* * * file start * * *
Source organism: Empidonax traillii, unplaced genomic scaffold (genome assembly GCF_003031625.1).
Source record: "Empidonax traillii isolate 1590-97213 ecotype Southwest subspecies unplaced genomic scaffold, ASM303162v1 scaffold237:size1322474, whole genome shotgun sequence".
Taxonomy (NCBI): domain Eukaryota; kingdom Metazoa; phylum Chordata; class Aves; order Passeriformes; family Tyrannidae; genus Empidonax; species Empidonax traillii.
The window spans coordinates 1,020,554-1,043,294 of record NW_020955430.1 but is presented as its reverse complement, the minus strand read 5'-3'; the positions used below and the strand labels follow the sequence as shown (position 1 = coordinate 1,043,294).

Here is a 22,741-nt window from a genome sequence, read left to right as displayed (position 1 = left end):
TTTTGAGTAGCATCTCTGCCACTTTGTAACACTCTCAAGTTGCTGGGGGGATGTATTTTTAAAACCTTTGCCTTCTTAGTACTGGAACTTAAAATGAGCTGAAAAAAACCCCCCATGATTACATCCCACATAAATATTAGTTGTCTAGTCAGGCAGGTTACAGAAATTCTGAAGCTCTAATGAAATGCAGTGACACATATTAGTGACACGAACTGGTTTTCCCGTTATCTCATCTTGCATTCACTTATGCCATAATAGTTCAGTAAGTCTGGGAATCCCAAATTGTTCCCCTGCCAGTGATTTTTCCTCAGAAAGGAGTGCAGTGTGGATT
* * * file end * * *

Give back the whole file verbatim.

Source organism: Empidonax traillii, unplaced genomic scaffold (genome assembly GCF_003031625.1).
Source record: "Empidonax traillii isolate 1590-97213 ecotype Southwest subspecies unplaced genomic scaffold, ASM303162v1 scaffold237:size1322474, whole genome shotgun sequence".
Taxonomy (NCBI): domain Eukaryota; kingdom Metazoa; phylum Chordata; class Aves; order Passeriformes; family Tyrannidae; genus Empidonax; species Empidonax traillii.
The window spans coordinates 1,020,554-1,043,294 of record NW_020955430.1 but is presented as its reverse complement, the minus strand read 5'-3'; the positions used below and the strand labels follow the sequence as shown (position 1 = coordinate 1,043,294).

Here is a 22,741-nt window from a genome sequence, read left to right as displayed (position 1 = left end):
TTTTGAGTAGCATCTCTGCCACTTTGTAACACTCTCAAGTTGCTGGGGGGATGTATTTTTAAAACCTTTGCCTTCTTAGTACTGGAACTTAAAATGAGCTGAAAAAAACCCCCCATGATTACATCCCACATAAATATTAGTTGTCTAGTCAGGCAGGTTACAGAAATTCTGAAGCTCTAATGAAATGCAGTGACACATATTAGTGACACGAACTGGTTTTCCCGTTATCTCATCTTGCATTCACTTATGCCATAATAGTTCAGTAAGTCTGGGAATCCCAAATTGTTCCCCTGCCAGTGATTTTTCCTCAGAAAGGAGTGCAGTGTGGATT